Satisfaction Sat`is*fac"tion, n. [OE. satisfaccioun, F. satisfaction, fr. L. satisfactio, fr. satisfacere to satisfy. See Satisfy.] 1. The act of satisfying, or the state of being satisfied; gratification of desire; contentment in possession and enjoyment; repose of mind resulting from compliance with its desires or demands. The mind having a power to suspend the execution and satisfaction of any of its desires. --Locke. 2. Settlement of a claim, due, or demand; payment; indemnification; adequate compensation. We shall make full satisfaction. --Shak. 3. That which satisfies or gratifies; atonement. Die he, or justice must; unless for him Some other, able, and as willing, pay The rigid satisfaction, death for death. --Milton. Syn: Contentment; content; gratification; pleasure; recompense; compensation; amends; remuneration; indemnification; atonement.
Satisfactive
Satisfactive Sat`is*fac"tive, a. Satisfactory. [Obs.] Satisfactive discernment of fish. --Sir T. Browne.
Satisfactorily
Satisfactory Sat`is*fac"to*ry, a. [Cf. F. satisfactoire.] 1. Giving or producing satisfaction; yielding content; especially, relieving the mind from doubt or uncertainty, and enabling it to rest with confidence; sufficient; as, a satisfactory account or explanation. 2. Making amends, indemnification, or recompense; causing to cease from claims and to rest content; compensating; atoning; as, to make satisfactory compensation, or a satisfactory apology. A most wise and sufficient means of redemption and salvation, by the satisfactory and meritorious death and obedience of the incarnate Son of God, Jesus Christ. --Bp. Sanderson. -- Sat`is*fac"to*ri*ly, adv. -- Sat`is*fac"to*ri*ness, n.
Satisfactoriness
Satisfactory Sat`is*fac"to*ry, a. [Cf. F. satisfactoire.] 1. Giving or producing satisfaction; yielding content; especially, relieving the mind from doubt or uncertainty, and enabling it to rest with confidence; sufficient; as, a satisfactory account or explanation. 2. Making amends, indemnification, or recompense; causing to cease from claims and to rest content; compensating; atoning; as, to make satisfactory compensation, or a satisfactory apology. A most wise and sufficient means of redemption and salvation, by the satisfactory and meritorious death and obedience of the incarnate Son of God, Jesus Christ. --Bp. Sanderson. -- Sat`is*fac"to*ri*ly, adv. -- Sat`is*fac"to*ri*ness, n.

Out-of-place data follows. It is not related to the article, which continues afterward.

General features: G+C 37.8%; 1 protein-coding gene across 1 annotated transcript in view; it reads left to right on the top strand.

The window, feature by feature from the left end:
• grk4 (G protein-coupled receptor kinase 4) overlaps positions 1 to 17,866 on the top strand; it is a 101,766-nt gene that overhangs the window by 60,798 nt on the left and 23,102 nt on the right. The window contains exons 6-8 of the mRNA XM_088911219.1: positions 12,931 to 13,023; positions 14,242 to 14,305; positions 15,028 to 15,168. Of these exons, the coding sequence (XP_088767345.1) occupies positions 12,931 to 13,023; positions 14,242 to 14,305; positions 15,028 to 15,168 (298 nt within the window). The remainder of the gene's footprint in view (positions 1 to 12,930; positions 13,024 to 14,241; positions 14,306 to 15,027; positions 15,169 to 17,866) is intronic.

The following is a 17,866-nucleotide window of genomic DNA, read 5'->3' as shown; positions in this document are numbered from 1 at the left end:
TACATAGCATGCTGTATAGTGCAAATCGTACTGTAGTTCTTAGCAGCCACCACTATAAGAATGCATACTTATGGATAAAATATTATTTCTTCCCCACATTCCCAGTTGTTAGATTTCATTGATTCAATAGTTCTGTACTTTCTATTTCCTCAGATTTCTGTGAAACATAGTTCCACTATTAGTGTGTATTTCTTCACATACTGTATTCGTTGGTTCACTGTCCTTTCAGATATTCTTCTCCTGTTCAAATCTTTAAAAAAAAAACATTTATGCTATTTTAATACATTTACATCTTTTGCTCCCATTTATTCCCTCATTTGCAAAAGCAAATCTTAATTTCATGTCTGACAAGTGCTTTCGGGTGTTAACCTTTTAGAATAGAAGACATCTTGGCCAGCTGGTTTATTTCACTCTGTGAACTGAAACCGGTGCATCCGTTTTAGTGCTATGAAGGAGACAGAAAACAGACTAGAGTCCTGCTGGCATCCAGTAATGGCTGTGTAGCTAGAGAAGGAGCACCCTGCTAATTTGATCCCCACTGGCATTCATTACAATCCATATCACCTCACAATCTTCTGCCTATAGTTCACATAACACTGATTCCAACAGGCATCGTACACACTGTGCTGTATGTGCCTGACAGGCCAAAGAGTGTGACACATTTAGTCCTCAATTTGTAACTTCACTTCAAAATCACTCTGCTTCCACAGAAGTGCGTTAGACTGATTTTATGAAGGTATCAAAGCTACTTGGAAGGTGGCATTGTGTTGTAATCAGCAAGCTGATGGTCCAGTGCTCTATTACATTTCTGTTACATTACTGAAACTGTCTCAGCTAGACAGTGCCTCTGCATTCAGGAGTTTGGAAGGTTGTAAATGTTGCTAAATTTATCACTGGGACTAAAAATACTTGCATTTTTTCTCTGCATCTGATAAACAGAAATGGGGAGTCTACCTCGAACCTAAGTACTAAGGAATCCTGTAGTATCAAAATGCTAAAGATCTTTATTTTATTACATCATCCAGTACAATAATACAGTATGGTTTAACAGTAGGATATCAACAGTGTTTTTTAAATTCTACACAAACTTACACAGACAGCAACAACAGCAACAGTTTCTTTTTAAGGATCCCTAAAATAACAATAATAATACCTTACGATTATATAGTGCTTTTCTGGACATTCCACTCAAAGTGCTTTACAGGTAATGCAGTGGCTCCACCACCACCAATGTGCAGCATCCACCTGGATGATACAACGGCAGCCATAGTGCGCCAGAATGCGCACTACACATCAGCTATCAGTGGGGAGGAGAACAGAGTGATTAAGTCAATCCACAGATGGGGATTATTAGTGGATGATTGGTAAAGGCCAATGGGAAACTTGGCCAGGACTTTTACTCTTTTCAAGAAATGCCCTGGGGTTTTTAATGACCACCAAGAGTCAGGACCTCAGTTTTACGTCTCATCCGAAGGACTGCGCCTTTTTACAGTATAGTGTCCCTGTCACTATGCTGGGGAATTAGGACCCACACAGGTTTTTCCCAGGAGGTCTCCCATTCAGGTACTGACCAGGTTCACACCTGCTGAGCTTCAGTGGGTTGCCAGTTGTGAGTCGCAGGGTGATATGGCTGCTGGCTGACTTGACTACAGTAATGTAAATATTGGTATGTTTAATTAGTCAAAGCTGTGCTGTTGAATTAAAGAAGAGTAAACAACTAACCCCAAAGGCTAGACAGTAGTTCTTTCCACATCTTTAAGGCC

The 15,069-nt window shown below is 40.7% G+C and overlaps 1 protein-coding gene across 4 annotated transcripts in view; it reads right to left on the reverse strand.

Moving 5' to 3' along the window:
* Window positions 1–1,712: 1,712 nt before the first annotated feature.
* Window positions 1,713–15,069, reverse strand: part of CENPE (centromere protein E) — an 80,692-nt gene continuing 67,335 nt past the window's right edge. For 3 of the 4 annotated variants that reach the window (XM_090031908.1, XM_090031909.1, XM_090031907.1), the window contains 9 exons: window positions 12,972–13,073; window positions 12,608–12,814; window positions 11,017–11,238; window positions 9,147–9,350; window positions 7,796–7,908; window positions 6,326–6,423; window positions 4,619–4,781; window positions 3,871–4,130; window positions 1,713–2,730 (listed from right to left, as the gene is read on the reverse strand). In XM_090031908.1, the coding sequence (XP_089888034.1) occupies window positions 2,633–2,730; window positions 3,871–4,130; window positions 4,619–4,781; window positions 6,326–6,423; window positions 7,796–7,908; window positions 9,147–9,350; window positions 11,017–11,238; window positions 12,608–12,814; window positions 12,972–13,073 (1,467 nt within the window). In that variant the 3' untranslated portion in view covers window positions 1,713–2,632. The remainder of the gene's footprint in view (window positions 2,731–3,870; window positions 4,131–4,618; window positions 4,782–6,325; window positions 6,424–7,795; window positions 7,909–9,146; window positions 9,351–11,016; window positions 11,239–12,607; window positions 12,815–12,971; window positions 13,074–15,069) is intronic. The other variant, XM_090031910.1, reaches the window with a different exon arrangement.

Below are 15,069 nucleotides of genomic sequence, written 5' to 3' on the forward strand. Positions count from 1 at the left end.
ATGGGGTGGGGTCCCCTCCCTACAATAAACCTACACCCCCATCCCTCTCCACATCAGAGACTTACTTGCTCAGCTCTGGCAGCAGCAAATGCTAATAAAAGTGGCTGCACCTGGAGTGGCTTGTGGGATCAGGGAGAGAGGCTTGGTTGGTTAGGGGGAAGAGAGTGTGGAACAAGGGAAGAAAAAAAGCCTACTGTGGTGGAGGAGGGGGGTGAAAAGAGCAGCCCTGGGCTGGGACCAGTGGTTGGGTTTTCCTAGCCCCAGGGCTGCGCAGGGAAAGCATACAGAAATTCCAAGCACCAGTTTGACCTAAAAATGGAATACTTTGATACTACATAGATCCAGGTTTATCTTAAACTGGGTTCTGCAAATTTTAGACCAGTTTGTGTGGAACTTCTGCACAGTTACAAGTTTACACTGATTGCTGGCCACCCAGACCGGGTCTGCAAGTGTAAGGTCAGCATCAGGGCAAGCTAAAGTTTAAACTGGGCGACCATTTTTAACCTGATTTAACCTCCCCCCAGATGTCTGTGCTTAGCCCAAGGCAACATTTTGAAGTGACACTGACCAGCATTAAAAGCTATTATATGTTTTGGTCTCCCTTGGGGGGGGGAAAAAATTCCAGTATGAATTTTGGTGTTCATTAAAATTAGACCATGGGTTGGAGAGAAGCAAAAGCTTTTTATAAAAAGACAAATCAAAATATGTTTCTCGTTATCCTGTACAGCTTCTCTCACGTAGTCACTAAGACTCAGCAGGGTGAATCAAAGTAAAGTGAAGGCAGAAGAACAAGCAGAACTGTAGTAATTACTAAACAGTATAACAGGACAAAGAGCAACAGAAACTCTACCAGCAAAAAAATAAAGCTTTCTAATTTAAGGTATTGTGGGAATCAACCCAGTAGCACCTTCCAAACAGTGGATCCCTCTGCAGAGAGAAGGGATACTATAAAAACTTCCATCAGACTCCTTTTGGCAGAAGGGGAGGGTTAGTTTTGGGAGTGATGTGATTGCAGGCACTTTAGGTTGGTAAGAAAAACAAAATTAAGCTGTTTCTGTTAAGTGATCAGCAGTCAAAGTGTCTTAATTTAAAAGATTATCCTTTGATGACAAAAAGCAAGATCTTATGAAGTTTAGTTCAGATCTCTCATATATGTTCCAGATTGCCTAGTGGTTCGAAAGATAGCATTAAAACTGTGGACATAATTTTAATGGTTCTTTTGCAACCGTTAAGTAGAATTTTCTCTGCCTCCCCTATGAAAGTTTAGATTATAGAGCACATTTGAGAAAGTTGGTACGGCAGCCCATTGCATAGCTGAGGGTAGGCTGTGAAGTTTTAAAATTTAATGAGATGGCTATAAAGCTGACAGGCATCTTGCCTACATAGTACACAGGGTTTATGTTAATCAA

Satisfactory
Satisfactory Sat`is*fac"to*ry, a. [Cf. F. satisfactoire.] 1. Giving or producing satisfaction; yielding content; especially, relieving the mind from doubt or uncertainty, and enabling it to rest with confidence; sufficient; as, a satisfactory account or explanation. 2. Making amends, indemnification, or recompense; causing to cease from claims and to rest content; compensating; atoning; as, to make satisfactory compensation, or a satisfactory apology. A most wise and sufficient means of redemption and salvation, by the satisfactory and meritorious death and obedience of the incarnate Son of God, Jesus Christ. --Bp. Sanderson. -- Sat`is*fac"to*ri*ly, adv. -- Sat`is*fac"to*ri*ness, n.
Satisfiable
Satisfiable Sat"is*fi`a*ble, a. That may be satisfied.
Satisfier
Satisfier Sat"is*fi`er, n. One who satisfies.
Satisfy
Satisfy Sat"is*fy, v. i. 1. To give satisfaction; to afford gratification; to leave nothing to be desired. 2. To make payment or atonement; to atone. --Milton.
Satisfyingly
Satisfyingly Sat"is*fy`ing*ly, adv. So as to satisfy; satisfactorily.
Self-satisfaction
Self-satisfaction Self`-sat`is*fac"tion, n. The quality or state of being self-satisfied.
Unsatisfaction
Unsatisfaction Un*sat`is*fac"tion, n. Dissatisfaction. [Obs.] --Bp. Hall.

Meaning of Satis from wikipedia

- SATIS or Station Area Traffic Improvement Scheme, is a traffic improvement project in Mumbai, India. Satis or SATIS may also refer to: Satis (goddess)...
- with it. The name Vel Satis is a composite of elements of the words Velocity and Satisfaction. A specially prepared Vel Satis was used by the President...
- Iran Sati-ye Sofla, a village in Ardabil Province, Iran Sati-ye Vosta, a village in Ardabil Province, Iran Sati (Egyptian goddess) or Satis Sati (Hindu...
- Station Area Traffic Improvement Scheme (SATIS) is a World Bank funded station area traffic improvement project. It is implemented by Mumbai Metropolitan...
- by "a dead green vegetable sea", recalling Satis House, aspects of Restoration House that inspired Satis House, and the nearby countryside bordering...
- of Ra in place of Hathor. Together Khnum, Anuket, and Satis formed the Elephantine Triad. Satis was usually pictured as a woman in a sheath dress wearing...
- Quantum satis (abbreviation q.s. or Q.S.) is a Latin term meaning the amount which is enough. It has its origins as a quantity specification in medicine...
- tradition developed of venerating jivit (living satis). A jivit is a woman who once desired to commit sati, but lives after having sacrificed her desire...
- Sati (/ˈsʌtiː/, Sanskrit: सती, IAST: Satī), is also known as Dākṣāyaṇī (Sanskrit: दाक्षायणी, lit. daughter of Daksha). Tamil Tamil: தாட்சாயிணி Tāṭcāyiṇi...
- is based on the story of the death of the goddess Sati. Out of grief and sorrow, Shiva carried Sati's body, reminiscing about their moments as a couple...